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SevoFlo 100% w/w Inhalation vapour, liquid for dogs

  • 250ml £226.49
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SevoFlo 100% w/w Inhalation vapour, liquid for dogs

Species: Dogs Therapeutic indication: Pharmaceuticals: Neurological preparations: General anaesthetics Active ingredient: Sevoflurane Product:SevoFlo® 100% w/w Inhalation vapour, liquid for dogs Product index: SevoFlo

Presentation

SevoFlo is an inhalation vapour, as liquid, containing 100% sevoflurane per ml.

Uses

Indicated for the induction and maintenance of anaesthesia in dogs.

Dosage and administration

Inspired Concentration

SevoFlo should be administered via a vaporiser specifically calibrated for use with sevoflurane so that the concentration delivered can be accurately controlled. SevoFlo contains no stabiliser and does not affect the calibration or operation of these vaporisers in any way. The administration of sevoflurane must be individualised based on the dog's response.

Premedication

The necessity for and choice of premedication is left to the discretion of the veterinarian. Preanaesthetic doses for premedicants may be lower than the label directions for their use as a single medication.

Induction of anaesthesia

For mask induction using sevoflurane, inspired concentrations of 5 to 7% sevoflurane with oxygen are employed to induce surgical anaesthesia in the healthy dog. These concentrations can be expected to produce surgical anaesthesia within 3 to 14 minutes and may be set initially, or may be achieved gradually over the course of 1 to 2 minutes. The use of premedicants does not affect the concentration of sevoflurane required for induction.

Maintenance of anaesthesia

Sevoflurane may be used for maintenance anaesthesia following mask induction with sevoflurane or following induction with injectable agents. The concentration of sevoflurane necessary to maintain anaesthesia is less than that required for induction. Surgical levels of anaesthesia in the healthy dog may be maintained with inhaled concentrations of 3.3 to 3.6% in the presence of premedication. In the absence of premedication, inhaled concentrations of sevoflurane in the range 3.7 to 3.8% will provide surgical levels of anaesthesia in the healthy dog. The presence of surgical stimulation may require an increase in the concentration of sevoflurane. The use of injectable induction agents without premedication has little effect on the concentrations of sevoflurane required for maintenance. Anaesthetic regimens that include opioid, alpha-2-agonist, benzodiazepine or phenothiazine premedication will allow the use of lower sevoflurane maintenance concentrations.

Contra-indications, warnings, etc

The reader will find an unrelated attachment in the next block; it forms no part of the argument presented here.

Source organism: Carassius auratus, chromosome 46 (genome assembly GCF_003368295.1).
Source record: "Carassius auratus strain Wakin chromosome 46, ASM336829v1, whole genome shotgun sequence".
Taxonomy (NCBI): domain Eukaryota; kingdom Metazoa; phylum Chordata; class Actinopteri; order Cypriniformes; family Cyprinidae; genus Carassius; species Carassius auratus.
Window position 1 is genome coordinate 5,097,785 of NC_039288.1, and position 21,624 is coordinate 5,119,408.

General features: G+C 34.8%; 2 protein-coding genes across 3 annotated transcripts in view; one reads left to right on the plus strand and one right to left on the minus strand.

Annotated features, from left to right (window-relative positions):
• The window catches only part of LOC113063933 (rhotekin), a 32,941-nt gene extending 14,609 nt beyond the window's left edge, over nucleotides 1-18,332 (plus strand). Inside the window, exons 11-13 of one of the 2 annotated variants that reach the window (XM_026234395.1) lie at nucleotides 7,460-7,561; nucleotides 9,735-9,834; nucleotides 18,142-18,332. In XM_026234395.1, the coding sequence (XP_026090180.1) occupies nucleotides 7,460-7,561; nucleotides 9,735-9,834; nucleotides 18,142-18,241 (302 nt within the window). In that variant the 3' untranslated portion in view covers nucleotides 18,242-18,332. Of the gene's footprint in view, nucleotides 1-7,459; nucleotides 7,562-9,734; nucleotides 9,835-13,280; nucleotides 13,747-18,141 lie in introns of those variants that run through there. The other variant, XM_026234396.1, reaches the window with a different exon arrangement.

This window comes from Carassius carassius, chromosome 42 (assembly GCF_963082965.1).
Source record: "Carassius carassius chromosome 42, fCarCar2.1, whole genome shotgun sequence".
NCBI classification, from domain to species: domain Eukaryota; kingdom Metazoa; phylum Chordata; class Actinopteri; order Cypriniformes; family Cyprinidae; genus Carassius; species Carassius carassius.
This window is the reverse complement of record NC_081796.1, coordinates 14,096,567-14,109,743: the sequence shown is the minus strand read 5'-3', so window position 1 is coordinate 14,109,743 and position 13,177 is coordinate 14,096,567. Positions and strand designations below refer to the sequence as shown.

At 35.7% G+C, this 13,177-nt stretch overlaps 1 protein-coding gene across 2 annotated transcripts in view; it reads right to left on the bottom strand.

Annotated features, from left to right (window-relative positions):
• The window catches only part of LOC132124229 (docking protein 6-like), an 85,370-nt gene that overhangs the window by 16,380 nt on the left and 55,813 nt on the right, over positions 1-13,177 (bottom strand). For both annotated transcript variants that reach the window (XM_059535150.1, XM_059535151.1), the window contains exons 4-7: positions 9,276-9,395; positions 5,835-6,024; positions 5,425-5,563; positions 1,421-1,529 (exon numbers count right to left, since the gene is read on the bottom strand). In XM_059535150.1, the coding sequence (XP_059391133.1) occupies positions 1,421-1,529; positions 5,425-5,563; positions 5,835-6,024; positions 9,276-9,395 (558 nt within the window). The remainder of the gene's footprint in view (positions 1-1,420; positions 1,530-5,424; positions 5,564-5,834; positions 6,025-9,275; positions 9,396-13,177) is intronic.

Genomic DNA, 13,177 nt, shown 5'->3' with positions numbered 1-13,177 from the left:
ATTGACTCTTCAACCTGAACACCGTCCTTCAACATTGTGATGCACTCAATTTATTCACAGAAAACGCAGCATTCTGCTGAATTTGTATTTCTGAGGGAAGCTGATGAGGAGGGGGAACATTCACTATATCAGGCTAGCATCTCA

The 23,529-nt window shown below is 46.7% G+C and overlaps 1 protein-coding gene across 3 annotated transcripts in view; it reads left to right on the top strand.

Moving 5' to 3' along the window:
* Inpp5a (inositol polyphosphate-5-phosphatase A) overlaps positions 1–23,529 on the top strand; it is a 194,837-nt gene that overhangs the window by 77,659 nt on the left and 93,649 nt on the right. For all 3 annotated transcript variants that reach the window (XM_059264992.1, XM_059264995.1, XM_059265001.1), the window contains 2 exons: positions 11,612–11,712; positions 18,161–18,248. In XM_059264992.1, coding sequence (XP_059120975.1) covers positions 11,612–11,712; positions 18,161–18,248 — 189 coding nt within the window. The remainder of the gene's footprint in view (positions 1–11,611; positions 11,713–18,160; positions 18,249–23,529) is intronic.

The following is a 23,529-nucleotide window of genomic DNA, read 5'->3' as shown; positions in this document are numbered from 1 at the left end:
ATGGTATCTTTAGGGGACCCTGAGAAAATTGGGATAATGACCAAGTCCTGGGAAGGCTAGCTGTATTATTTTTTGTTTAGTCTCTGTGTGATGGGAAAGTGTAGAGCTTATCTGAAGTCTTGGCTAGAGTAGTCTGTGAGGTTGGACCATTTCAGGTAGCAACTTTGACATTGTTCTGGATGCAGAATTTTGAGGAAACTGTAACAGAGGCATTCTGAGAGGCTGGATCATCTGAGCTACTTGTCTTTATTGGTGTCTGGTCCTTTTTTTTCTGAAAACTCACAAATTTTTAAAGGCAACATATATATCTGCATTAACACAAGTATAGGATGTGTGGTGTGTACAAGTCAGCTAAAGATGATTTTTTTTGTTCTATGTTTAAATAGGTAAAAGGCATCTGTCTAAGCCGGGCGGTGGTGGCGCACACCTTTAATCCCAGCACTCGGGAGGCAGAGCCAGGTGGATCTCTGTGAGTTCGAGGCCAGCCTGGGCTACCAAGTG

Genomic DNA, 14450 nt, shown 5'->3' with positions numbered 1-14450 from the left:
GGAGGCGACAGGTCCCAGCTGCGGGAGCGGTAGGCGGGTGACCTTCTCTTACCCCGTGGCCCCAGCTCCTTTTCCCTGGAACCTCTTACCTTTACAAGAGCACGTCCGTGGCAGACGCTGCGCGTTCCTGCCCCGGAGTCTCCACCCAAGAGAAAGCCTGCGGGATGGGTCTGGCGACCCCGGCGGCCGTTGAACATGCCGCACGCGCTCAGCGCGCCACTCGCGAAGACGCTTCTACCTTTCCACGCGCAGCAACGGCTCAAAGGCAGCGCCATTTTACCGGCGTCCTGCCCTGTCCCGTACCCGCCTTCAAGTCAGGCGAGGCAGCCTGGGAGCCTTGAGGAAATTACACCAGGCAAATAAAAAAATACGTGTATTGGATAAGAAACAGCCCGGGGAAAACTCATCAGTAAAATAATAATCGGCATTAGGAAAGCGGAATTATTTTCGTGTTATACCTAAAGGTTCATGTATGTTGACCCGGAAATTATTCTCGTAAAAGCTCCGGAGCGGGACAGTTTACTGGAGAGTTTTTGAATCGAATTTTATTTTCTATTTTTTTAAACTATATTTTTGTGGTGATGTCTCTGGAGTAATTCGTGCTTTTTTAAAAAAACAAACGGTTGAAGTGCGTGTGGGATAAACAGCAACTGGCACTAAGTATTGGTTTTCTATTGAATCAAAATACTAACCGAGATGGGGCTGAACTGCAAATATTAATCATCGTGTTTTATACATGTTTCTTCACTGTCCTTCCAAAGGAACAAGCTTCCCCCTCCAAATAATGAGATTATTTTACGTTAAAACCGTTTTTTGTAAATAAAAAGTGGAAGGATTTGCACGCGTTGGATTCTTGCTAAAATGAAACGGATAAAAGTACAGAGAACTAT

Do not use in dogs with known hypersensitivity to sevoflurane or other halogenated anaesthetic agents. Do not use in pregnant and lactating bitches. The safety of SevoFlo has not been established during pregnancy and lactation. However, there is limited clinical experience of the use of sevoflurane, after propofol induction, in bitches undergoing caesarean section, without any ill effects being detected in either the bitch or the puppies. Use only according to the risk/benefit assessment of the responsible veterinarian. Do not use in dogs with a known or suspected susceptibility to malignant hyperthermia. Do not use in dogs less than 12 weeks of age. The most frequently reported adverse reactions associated with SevoFlo administration were hypotension, followed by tachypnoea, muscle tenseness, excitation, apnoea, muscle fasciculations and emesis. Sevoflurane causes dose-dependent respiratory depression, therefore respiration should be closely monitored during sevoflurane anaesthesia and the inspired concentration of sevoflurane adjusted accordingly. The use of some anaesthetic regimens that include sevoflurane may result in bradycardia that is reversible with anticholinergics. Infrequent adverse reactions include paddling, retching, salivation, cyanosis, premature ventricular contractions and excessive cardiopulmonary depression. Transient elevations in aspartate aminotransferase (AST), alanine aminotransferase (ALT), lactate dehydrogenase (LDH), bilirubin and white blood cell counts may occur with sevoflurane, as with the use of other halogenated anaesthetic agents. Hypotension during sevoflurane anaesthesia may result in decreased renal blood flow. The possibility of sevoflurane triggering episodes of malignant hyperthermia in susceptible dogs cannot be ruled out. SevoFlo overdose may result in profound respiratory depression. Therefore, respiration must be monitored closely and supported when necessary with supplementary oxygen and/or assisted ventilation. In cases of severe cardiopulmonary depression, administration of sevoflurane should be discontinued, the existence of a patent airway ensured, and assisted or controlled ventilation with pure oxygen initiated. Cardiovascular depression should be treated with plasma expanders, pressor agents, antiarrhythmic agents or other appropriate techniques. Due to sevoflurane's low solubility in blood, increasing the concentration may result in rapid haemodynamic changes (dose-dependent decreases in blood pressure) compared to other volatile anaesthetics. Excessive decreases in blood pressure or respiratory depression may be corrected by decreasing or discontinuing the inspired concentration of sevoflurane. Halogenated volatile anaesthetics can react with dry carbon dioxide (CO2) absorbents to produce carbon monoxide (CO) that may result in elevated levels of carboxyhaemoglobin in some dogs. In order to minimise this reaction in rebreathing anaesthetic circuits, SevoFlo should not be passed through soda lime or barium hydroxide that has been allowed to dry out. The exothermic reaction that occurs between inhalation agents (including sevoflurane) and CO2 absorbents is increased when the CO2 absorbent becomes desiccated, such as after an extended period of dry gas flow through the CO2 absorbent canisters. Rare cases of excessive heat production, smoke and/or fire in the anaesthetic machine have been reported during the use of a desiccated CO2 absorbent and sevoflurane. An unusual decrease in the expected depth of anaesthesia compared to the vaporiser setting may indicate excessive heating of the CO2 absorbent canister. If it is suspected that the CO2 absorbent may be desiccated, it must be replaced. The colour indicator of most CO2 absorbents does not necessarily change as a result of desiccation. Therefore, the lack of significant colour change should not be taken as an assurance of adequate hydration. CO2 absorbents should be replaced routinely regardless of the state of the colour indicator. 1,1,3,3,3-pentafluoro-2-(fluoromethoxy)propene (C4H2F6O), also known as Compound A, is produced when sevoflurane interacts with soda lime or barium hydroxide. Reaction with barium hydroxide results in a greater production of Compound A than does the reaction with soda lime. Its concentration in a circle absorber system increases with increasing sevoflurane concentrations and with decreasing fresh gas flow rates. Sevoflurane degradation in soda lime has been shown to increase with temperature. Since the reaction of carbon dioxide with absorbents is exothermic, this temperature increase will be determined by the quantities of CO2 absorbed, which in turn will depend on fresh gas flow in the anaesthetic circle system, metabolic status of the dog and ventilation. Although Compound A is a dose-dependent nephrotoxin in rats, the mechanism of this renal toxicity is unknown. Long-duration, low-flow sevoflurane anaesthesia should be avoided due to the risks of Compound A accumulation. During maintenance of anaesthesia, increasing the concentration of sevoflurane produces a dose-dependent decrease in blood pressure. Due to sevoflurane's low solubility in blood, these haemodynamic changes may occur more rapidly than with other volatile anaesthetics. Arterial blood pressure should be monitored at frequent intervals during sevoflurane anaesthesia. Facilities for artificial ventilation, oxygen enrichment and circulatory resuscitation should be immediately available. Excessive decreases in blood pressure or respiratory depression may be related to the depth of anaesthesia and may be corrected by decreasing the inspired concentration of sevoflurane. The low solubility of sevoflurane also facilitates rapid elimination by the lungs. The nephrotoxic potential of certain NSAIDs, when used in the perioperative period, may be exacerbated by hypotensive episodes during sevoflurane anaesthesia. In order to maintain renal blood flow, prolonged episodes of hypotension (mean arterial pressure below 60 mmHg) should be avoided in dogs during sevoflurane anaesthesia. If malignant hyperthermia develops, the anaesthetic supply should be interrupted immediately and 100% oxygen administered using fresh anaesthetic hoses and a rebreathing bag. Appropriate treatment should readily be instituted.